Mount Ophir


Mount Ophir: A Legendary Peak Overlooking Malacca

Mountain Stats
Natural Form and History
Climbing Experience & Itinerary
Support Facilities
Safety & Accessibility
Special Tips
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Quick Answers

Q:How do you climb Mount Ophir?
A:Mount Ophir is a 1,150m climb with 4 trail options available. This is one of Malaysia’s most popular, yet challenging hikes that can be done in a day. It’s best to begin your hike by at least 7:00am as the rangers will turn people back around 14:00 regardless of whether you have summited. A permit is necessary for this climb and can be obtained at the Park entrance. However, seeing as there’s a limit on how many permits are issued per day, it may be best to book in advance through a tour operator.
Q:What is the weather like on Mount Ophir?
A:Malaysia’s mean temperature throughout the year is 27°C. When climbing Mount Ophir (Gunung Ledang), it is best to avoid the rainy season between mid-October and March. The best time to climb is from April to September.

Climbing Mount Ophir Malaysia - Mountain Stats

1,276m (4,186 ft)
Climbing Height
1,150m (3,773ft)
  • #1 Most Surprisingly Fun Mountain in Malaysia
Other names
  • Gunung Ledang

Climbing Mount Ophir Malaysia - Natural Form and History

Natural Mount Ophir Malaysia - Natural history

Mount Ophir (a.k.a Gunung Ledang) belongs to a parent range named Titiwangsa, and is the highest point in its southern foothills. The Titiwangsa range is part of a suture zone that runs between Thailand and peninsular Malaysia. It was divided into two halves – the western half in peninsular Malaysia and the eastern half in Thailand – by the Paleo-Tethys Ocean. The western half is an amalgamation of continental terranes called Cimmeria which separated from Gondwana some 400 million years ago during the Devonian era and attached itself to Laurasia – the northeastern arm of Pangea some 200 million years ago. The eastern half on the other hand separated from Gondwana much later and the two portions collided in the Late Triassic, resulting in the closure of the Paleo-Tethys Ocean and the formation of the modern Titiwangsa range.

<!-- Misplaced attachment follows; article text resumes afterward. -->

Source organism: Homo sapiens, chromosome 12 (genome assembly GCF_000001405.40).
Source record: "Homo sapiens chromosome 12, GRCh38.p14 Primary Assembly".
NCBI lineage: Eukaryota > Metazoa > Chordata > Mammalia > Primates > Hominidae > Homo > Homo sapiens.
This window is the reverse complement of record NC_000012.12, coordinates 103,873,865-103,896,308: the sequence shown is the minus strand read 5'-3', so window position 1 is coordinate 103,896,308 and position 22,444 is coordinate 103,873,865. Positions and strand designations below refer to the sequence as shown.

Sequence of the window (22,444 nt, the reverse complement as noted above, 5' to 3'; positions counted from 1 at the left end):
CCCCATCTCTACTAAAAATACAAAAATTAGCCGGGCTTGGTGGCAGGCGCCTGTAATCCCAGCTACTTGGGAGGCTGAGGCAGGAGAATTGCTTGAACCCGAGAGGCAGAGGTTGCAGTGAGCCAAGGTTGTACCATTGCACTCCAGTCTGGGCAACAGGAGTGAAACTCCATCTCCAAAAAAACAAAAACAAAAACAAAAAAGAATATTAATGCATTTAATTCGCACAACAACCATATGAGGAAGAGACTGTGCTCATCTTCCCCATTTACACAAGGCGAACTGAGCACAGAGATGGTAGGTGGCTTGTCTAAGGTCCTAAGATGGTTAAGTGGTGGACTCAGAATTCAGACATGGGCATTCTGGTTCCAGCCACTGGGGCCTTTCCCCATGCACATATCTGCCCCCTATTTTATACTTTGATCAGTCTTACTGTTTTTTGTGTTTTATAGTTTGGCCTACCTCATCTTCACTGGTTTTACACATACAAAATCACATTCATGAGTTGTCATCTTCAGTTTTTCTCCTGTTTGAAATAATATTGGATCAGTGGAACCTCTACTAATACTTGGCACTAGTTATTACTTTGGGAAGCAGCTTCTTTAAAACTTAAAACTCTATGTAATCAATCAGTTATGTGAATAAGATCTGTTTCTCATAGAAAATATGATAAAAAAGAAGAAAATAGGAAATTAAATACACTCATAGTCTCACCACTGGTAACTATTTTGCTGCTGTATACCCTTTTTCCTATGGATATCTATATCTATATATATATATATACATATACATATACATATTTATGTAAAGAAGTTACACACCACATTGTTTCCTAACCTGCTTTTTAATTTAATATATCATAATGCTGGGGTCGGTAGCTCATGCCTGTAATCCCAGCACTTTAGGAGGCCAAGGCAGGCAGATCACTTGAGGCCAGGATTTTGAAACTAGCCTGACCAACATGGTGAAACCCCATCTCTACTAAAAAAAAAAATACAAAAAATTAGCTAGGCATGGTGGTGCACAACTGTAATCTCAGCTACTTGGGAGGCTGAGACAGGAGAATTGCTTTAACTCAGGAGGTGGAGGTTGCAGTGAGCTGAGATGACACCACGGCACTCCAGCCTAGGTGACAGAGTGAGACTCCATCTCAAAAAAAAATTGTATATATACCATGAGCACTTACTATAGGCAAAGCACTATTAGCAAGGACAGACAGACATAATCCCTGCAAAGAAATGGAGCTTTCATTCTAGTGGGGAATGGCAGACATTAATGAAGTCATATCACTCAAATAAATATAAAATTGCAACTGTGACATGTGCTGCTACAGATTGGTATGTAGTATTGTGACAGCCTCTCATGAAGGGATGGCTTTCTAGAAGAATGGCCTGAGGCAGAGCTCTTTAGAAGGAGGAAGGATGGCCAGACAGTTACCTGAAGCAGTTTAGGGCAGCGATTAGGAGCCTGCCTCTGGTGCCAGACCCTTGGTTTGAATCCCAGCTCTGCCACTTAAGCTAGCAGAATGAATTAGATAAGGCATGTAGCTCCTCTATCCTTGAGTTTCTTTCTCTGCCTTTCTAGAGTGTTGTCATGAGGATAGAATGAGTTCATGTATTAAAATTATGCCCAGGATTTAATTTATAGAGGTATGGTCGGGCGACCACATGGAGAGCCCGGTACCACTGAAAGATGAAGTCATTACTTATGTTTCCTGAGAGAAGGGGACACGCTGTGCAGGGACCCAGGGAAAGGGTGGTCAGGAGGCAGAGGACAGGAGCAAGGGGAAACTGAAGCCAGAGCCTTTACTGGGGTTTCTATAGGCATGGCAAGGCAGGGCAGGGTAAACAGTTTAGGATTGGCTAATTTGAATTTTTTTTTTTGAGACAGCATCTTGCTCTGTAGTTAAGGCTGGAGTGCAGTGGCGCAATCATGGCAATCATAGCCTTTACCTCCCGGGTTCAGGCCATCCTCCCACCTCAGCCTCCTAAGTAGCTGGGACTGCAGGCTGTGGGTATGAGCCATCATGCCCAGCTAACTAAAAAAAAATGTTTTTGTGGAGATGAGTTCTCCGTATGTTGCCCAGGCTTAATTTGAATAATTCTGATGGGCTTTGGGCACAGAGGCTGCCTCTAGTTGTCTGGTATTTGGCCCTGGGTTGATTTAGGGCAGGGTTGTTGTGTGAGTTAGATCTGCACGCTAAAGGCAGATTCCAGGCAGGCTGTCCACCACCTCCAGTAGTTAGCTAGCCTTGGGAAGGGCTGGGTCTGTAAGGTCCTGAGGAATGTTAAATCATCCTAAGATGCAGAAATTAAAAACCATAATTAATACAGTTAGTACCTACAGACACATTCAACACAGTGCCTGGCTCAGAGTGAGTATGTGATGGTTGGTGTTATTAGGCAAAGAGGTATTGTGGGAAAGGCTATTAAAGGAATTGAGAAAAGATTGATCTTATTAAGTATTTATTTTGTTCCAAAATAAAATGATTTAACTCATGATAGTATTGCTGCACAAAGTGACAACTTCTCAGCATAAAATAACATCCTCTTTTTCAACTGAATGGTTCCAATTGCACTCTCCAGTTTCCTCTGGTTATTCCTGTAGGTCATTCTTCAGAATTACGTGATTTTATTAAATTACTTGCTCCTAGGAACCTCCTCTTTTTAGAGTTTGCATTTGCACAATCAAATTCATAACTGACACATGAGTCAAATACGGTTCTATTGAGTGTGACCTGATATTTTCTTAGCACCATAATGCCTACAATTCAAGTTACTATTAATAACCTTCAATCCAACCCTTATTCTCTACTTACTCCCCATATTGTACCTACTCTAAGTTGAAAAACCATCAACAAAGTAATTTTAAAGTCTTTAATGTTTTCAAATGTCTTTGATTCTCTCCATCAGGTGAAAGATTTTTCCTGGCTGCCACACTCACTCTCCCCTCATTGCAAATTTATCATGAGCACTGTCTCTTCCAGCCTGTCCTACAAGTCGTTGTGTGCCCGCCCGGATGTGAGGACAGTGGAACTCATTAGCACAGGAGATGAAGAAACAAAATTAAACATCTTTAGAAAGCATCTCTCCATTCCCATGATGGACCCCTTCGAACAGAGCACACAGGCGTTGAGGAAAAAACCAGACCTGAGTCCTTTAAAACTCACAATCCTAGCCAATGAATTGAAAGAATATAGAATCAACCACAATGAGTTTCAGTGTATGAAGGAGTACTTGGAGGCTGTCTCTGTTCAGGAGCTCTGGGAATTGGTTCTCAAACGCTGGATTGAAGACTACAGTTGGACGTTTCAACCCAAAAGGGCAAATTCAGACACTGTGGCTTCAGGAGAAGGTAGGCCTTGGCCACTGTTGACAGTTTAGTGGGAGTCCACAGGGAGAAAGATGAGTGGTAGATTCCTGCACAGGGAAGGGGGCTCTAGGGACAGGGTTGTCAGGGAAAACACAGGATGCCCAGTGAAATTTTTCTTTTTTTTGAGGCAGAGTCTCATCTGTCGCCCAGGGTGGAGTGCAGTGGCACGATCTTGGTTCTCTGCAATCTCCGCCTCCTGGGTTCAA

Natural Mount Ophir Malaysia - Climbing history

Mount Ophir has a huge place in Malay cultural history and is the subject of a popular folklore about a King who wanted to marry a princess who lived in the mountain. It is also supposed to be the location of the fabled gold mines of King Solomon and finds a mention in the Torah. The name Ophir, which is supposed to have its origins in ancient Hebrew found a place in a British map that was published in 1801. The mountain was visited by Alfred Russel Wallace, a contemporary of Charles Darwin and a co-originator of the Theory of Evolution in 1854. The area surrounding the mountain was classified a National Park in 2005.

Natural Mount Ophir Malaysia - Current status

With its proximity to Kuala Lumpur and Singapore, Mount Ophir is a very popular trekking destination and probably among the most climbed mountains in Malaysia. It straddles the border between Malacca and Johor and is an easily accessible location. A board at the Park notes that it ranks #6 in terms of climbing difficulty among mountains in Malaysia. It offers a good mix of difficulty and doability, which explains its popularity among tourists. With an eye to protecting the mountains, the Park authorities have in recent times had to put a daily cap on the number of people who are issued permits for the climb and tourists often book their permits months in advance to ensure they are not turned away.

Climbing Mount Ophir Malaysia - Climbing Experience & Itinerary

Climbing Mount Ophir Malaysia - Climbing Experience

Steep rock faces, gnarled tree roots, ladders and ropes are all part of the experience of climbing Mount Ophir on whichever of the available trails you choose. The trek can be completed in a day and does not require any special mountaineering skills, but still has its difficult moments and may not be one for complete novices.